A Negroni or Two in Florence
June 07, 2011
When I was in Florence with Bombay Sapphire, we had an education session by Luca Picchi. Picchi has taken it upon himself to study the history of the Negroni cocktail and the man who inspired its creation.
He published a book, "Sulle Tracce Del Conte" about the life of Cammillo Negroni. The book has been translated into English and may be available at Tales of the Cocktail this year (Picchi will be there) if they settle some international copyright issues.
According to Picchi, Negroni was an Italian playboy who fathered an illegitimate child and decided it was best to skedaddle. He moved to the United States and became a big cattle rancher near Saskatchewan, Canada.
He moved back to Italy in 1912, and wasn't welcome in Florence initially,but soon enough he was frequenting the bars of the city.
It was at Cafe Casoni where the drink bearing his name was invented. Negroni would frequent the place and asked for something stronger than his usual Americano. The bartender replaced the soda water with gin and the drink was born.
Currently, Picchi works at Caffe Rivoire and I stopped in for a drink. (If I remember correctly, Casoni and Rivoire had the same owners, and now Casoni is a store owned by Roberto Cavalli, so Rivoire is considered the inheritor of the Negroni legacy.)
Living in San Francisco, I thought that all Negronis were made the way they make them here- stirred, served up, and garnished with an orange or lemon twist. Not so!
This is not the case in Italy, where Negronis are always made on the rocks and with an orange slice (rather than peel) garnish. I stopped in to Rivoire for a Negroni (or two) from Picchi, and on a hot day on Florence it was delicious.
At the bar, they have a plaque dedicated to the Negroni. I think it may be the same plaque that was once at Casoni.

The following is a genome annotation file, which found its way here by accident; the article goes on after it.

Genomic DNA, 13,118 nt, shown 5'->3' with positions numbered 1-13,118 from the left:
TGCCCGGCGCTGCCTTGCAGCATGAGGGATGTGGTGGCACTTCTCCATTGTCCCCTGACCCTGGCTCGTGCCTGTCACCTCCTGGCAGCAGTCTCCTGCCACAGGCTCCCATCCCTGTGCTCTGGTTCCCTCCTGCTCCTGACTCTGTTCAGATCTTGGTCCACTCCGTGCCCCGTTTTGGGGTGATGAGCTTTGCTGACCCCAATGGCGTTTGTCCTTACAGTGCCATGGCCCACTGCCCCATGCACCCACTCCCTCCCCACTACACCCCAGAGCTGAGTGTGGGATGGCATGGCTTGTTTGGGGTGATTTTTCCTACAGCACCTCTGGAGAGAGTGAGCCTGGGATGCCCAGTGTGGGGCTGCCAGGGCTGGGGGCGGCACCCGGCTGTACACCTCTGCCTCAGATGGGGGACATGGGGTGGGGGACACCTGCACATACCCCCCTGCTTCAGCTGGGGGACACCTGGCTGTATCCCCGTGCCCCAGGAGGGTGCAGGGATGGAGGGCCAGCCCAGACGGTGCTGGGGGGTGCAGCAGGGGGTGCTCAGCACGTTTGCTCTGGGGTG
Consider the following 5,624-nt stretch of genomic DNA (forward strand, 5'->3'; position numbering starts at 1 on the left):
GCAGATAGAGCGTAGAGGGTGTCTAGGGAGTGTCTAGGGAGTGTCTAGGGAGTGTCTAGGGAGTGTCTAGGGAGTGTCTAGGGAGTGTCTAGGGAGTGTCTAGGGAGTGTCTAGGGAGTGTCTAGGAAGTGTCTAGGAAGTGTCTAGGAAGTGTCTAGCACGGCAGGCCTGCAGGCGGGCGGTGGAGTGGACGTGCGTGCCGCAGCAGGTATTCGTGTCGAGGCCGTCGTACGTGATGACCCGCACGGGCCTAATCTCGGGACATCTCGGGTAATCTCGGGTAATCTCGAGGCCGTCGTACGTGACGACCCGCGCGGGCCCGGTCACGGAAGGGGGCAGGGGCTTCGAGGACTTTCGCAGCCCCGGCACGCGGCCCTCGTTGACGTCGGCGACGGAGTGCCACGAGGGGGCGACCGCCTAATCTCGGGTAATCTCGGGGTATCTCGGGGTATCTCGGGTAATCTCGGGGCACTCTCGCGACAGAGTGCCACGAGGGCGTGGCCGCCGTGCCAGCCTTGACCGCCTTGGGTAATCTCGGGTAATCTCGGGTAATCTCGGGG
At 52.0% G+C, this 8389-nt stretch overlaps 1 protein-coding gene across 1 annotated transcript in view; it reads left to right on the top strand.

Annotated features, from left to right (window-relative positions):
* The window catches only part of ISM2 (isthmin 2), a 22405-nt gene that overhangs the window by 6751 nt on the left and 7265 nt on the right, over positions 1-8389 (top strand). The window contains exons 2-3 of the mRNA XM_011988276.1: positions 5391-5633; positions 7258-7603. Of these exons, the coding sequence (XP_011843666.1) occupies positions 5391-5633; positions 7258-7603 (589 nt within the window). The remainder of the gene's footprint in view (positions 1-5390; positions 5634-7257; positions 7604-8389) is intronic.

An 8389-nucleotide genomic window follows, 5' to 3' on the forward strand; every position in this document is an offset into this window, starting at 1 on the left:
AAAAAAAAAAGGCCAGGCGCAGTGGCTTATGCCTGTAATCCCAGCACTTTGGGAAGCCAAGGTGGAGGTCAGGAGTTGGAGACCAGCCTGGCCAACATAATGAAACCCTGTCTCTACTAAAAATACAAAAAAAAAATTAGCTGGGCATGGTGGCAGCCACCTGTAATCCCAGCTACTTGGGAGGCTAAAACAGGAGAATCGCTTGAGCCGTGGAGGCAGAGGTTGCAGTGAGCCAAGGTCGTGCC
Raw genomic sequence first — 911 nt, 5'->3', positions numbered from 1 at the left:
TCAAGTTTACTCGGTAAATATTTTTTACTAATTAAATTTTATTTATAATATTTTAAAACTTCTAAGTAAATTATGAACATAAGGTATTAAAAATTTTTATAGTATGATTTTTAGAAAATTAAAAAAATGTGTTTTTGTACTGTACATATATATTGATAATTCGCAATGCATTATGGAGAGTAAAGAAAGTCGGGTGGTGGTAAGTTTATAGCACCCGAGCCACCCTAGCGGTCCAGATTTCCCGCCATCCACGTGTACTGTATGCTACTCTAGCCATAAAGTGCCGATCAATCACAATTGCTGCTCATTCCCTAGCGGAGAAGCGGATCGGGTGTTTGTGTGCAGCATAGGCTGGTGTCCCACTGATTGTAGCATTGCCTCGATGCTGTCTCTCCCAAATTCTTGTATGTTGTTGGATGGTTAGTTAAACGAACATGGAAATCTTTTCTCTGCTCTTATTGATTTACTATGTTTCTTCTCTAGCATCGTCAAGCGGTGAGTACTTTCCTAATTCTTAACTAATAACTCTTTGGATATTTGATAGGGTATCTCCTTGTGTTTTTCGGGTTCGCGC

Thanks to Francesco Lafranconi who translated the plaque for me:
In the mid-twenties, between these walls, inspired by glutton delicacies, Count Camillo Negroni would add some gin to the existing Americano recipe, which he used to enjoy daily with friends.
This practice made Count Negroni the undisputed inventor of the Negroni and he was responsible for spreading it among the jet set society of that time.
A note of recognition and appreciation also go to Alfonso Scarselli the first skillful barman to have mix that recipe based on the Count request and the support of the Bardelli Brothers, the current owners, which keep promoting the legacy of the birthplace of the Negroni.
So, if you happen to be traveling to Florence any time soon, I recommend that you stop in to the Caffe Rivoire to have a Negroni from Luca Picchi.
Grandios Pictures in this Article, I get thirsty. :-)
Posted by: Susan | June 07, 2011 at 08:14 AM
I found there was quite a variety of Negroni variations offered and available in my travels in Italy. The first question often asked when it's ordered is "Campari or Aperol?". Aperol is a lot less bitter and sweeter than Campari and perhaps more American-friendly. I also ask for lower proportion of the Rosso Vermouth and a splash of soda...the addition of fizz brightens up the drink on a hot day.
Posted by: Steve Raye | June 08, 2011 at 04:04 AM
Has the English translation of the book become available?
If so, does anyone know where to buy it?
Posted by: Morten Bach Nielsen | June 08, 2011 at 05:06 AM
The answer to this question is in the post.
Posted by: Camper English | June 09, 2011 at 06:25 AM
If I might tweak the translation a bit:
"In mid-twenties, in these walls,
Count Cammillo Negroni, driven by imaginative gluttony, added some gin to the Americano, which he came to drink with friends everyday.